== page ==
Researching retired ex-servicemen: reflections on ethnographic encounters

The opportunities and challenges that younger, female, civilian researchers can encounter when undertaking ethnographic research with predominantly male military veterans are relatively underexplored sociologically. This is despite a growing literature on reflexivity in military studies over the past decade. To address this gap, we draw on symbolic interactionist insights to examine the reflective account of a British, female researcher in her mid-20s, who conducted qualitative research with 20 ‘older’ (aged 60+) retired servicemen from the Royal British Legion, a United Kingdom charity providing support for military veterans and their families. The study explored ex-servicemen’s embodied experiences of physical activity. The findings presented here cohere around four salient themes identified in the ethnographic reflections: (1) researcher positionality as a young, female, civilian researcher in a traditionally masculine militarised world; (2) managing distressing topics and interactional discomfort; (3) maintaining an ‘ethic of care’; and (4) dilemmas regarding representational issues and ex-servicemen’s embodied experiences.

University of Lincoln, College of Social Science

Rachel Katherine Williams, Canterbury Christ Church University, School of Human and Life Sciences

Jacquelyn Allen-Collinson, University of Lincoln School of Sport and Exercise Science

John Hockey, University of Gloucestershire, Academic Development Unit

Optimising social procurement policy outcomes through cross-sector collaboration in the Australian construction industry

Social procurement policies are an emerging policy instrument being used by governments around the world to leverage infrastructure and construction spending to address intractable social problems in the communities they represent. The relational nature of social procurement policies requires construction firms to develop new collaborative partnerships with organisations from the government, not-for-profit and community sectors. The aim of this paper is to address the paucity of research into the risks and opportunities of entering into these new cross-sector partnerships from the perspectives of the stakeholders involved and how this affects collaborative potential and social value outcomes for intended beneficiaries.

University of Lincoln, College of Social Science

Martin Loosemore, University of Technology, School of the Built Environment
George Denny-Smith, University of New South Wales, Construction and Property Management
Jo Barraket, Swinburne University of Technology, Centre for Social Impact
Robyn Keast, Southern Cross University, School of Business and Tourism
Daniel Chamberlain,  La Trobe University, Department of Public Health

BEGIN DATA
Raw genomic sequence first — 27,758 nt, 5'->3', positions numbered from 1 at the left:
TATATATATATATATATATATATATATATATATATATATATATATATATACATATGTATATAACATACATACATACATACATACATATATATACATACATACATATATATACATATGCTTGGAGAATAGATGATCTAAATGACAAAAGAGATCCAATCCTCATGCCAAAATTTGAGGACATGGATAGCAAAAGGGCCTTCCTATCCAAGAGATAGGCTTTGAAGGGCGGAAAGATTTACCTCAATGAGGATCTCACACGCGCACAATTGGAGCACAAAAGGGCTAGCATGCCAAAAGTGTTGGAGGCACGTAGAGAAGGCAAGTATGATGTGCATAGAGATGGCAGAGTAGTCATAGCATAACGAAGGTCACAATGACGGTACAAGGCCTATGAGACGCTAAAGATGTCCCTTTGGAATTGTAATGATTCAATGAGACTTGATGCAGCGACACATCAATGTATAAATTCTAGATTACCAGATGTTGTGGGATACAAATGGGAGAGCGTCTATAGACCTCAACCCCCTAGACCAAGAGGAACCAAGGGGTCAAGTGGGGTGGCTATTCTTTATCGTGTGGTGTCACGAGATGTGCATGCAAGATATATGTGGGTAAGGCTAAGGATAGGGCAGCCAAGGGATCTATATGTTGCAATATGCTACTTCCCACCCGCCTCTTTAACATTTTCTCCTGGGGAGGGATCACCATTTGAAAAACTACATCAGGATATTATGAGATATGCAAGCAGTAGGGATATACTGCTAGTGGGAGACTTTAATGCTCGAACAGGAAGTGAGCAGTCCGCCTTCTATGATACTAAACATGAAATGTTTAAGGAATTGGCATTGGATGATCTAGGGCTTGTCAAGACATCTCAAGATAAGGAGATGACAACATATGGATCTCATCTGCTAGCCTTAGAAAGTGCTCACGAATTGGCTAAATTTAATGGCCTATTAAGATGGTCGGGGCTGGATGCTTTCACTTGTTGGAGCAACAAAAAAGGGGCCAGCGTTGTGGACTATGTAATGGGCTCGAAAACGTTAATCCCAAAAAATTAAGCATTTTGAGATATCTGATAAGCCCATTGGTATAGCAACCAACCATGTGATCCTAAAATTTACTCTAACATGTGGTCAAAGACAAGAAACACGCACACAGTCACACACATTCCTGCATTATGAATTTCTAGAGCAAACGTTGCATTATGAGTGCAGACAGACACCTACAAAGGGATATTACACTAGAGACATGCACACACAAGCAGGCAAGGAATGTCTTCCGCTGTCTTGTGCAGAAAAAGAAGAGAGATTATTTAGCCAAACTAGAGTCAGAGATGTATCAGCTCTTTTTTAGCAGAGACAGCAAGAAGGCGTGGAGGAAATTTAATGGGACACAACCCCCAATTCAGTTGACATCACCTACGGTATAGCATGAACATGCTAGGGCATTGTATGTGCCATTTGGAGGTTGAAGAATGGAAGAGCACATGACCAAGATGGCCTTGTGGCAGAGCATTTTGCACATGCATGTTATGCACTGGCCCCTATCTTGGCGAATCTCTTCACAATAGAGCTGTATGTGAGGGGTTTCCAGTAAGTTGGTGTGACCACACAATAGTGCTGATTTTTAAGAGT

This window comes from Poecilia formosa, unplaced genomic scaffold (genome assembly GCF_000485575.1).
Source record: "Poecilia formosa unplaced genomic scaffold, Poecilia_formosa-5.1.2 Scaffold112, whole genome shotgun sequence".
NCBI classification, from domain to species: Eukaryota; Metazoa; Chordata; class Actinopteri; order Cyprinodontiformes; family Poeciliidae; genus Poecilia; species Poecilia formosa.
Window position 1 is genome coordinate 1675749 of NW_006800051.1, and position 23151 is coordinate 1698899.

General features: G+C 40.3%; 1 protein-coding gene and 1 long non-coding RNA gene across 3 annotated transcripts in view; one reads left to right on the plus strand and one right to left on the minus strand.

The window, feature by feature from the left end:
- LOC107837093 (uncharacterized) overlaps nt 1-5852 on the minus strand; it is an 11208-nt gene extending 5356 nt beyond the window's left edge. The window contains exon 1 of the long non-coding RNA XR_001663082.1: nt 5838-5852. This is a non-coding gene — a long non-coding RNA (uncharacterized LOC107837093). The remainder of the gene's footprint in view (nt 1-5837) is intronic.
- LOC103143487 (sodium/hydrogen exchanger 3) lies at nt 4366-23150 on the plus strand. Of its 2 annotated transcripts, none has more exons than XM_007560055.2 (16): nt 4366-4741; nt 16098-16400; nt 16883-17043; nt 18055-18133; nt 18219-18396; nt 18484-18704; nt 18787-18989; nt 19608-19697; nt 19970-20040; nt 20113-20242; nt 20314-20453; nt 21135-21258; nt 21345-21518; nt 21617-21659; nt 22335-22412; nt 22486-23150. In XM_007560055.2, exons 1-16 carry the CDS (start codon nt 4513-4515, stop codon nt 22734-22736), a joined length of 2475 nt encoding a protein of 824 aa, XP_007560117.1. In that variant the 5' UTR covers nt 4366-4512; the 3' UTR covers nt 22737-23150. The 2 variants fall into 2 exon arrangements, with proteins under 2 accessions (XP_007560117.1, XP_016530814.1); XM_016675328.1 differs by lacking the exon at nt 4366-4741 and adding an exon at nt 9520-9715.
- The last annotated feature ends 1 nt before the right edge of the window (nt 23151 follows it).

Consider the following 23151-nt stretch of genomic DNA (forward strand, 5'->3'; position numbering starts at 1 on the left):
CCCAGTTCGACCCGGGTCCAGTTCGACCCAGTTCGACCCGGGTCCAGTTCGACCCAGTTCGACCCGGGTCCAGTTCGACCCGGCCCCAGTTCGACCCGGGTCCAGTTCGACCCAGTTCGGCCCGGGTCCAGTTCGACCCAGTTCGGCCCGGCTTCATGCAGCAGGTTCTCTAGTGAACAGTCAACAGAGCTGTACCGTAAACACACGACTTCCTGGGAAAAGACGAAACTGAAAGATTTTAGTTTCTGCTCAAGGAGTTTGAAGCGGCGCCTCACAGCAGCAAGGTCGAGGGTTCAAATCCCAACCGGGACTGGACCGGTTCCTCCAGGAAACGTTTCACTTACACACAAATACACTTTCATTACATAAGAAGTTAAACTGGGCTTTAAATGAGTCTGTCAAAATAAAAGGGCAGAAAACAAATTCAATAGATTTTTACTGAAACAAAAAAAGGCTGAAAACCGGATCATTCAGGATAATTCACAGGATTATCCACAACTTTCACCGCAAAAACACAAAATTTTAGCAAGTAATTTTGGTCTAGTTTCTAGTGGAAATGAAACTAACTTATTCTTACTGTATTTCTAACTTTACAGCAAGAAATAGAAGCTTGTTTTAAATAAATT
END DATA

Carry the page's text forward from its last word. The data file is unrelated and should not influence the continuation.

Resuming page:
Kristy Muir, University of New South Wales, Centre for Social Impact
Abigail Powell, University of Lincoln, Eleanor Glanville Centre
Dave Higgon, Multiplex
Jo Osborne, DAMAJO

Facial first impressions form two clusters representing approach-avoidance

Existing models of facial first impressions indicate between two and four factors that underpin all social trait judgements. Here, we submitted several large databases of these first impression ratings to unsupervised learning algorithms with the aim of clustering together faces, rather than traits, to examine the ways in which impressions may be grouped together. Experiment 1 revealed two clusters of faces that exist in both a full-dimensional, and two- or three-factor representations, of social impressions, while Experiment 2 indicated that these clusters also emerged in additional datasets. In Experiment 3, using Bayesian modelling approaches, we extracted the impression profile of each cluster and also derived a vector that maximally separated the clusters. The resulting vector related strongly to the valence and approachability components in existing models. In a further test of our model, we showed in Experiment 4 that mere facial appearance, rather than perceptions, is sufficient to separate these clusters, demonstrating probabilistically that facial cues like smiling may drive the perceptual profile that gives rise to the perceptual clusters. Finally, Experiment 5 showed that observer responses to faces in these two clusters mapped closely on to approach-avoidance behaviour, with observers responding rapidly and without instruction to approach faces from one cluster over the other. Taken together, our findings provide compelling evidence, drawing upon both computational and behavioural approaches, that existing models of social impressions are realised practically in terms of basic approach-avoidance mechanisms.

University of Lincoln, College of Social Science Research

Alex Jones, Swansea University, Department of Psychology

Robin Kramer, University of Lincoln, School of Psychology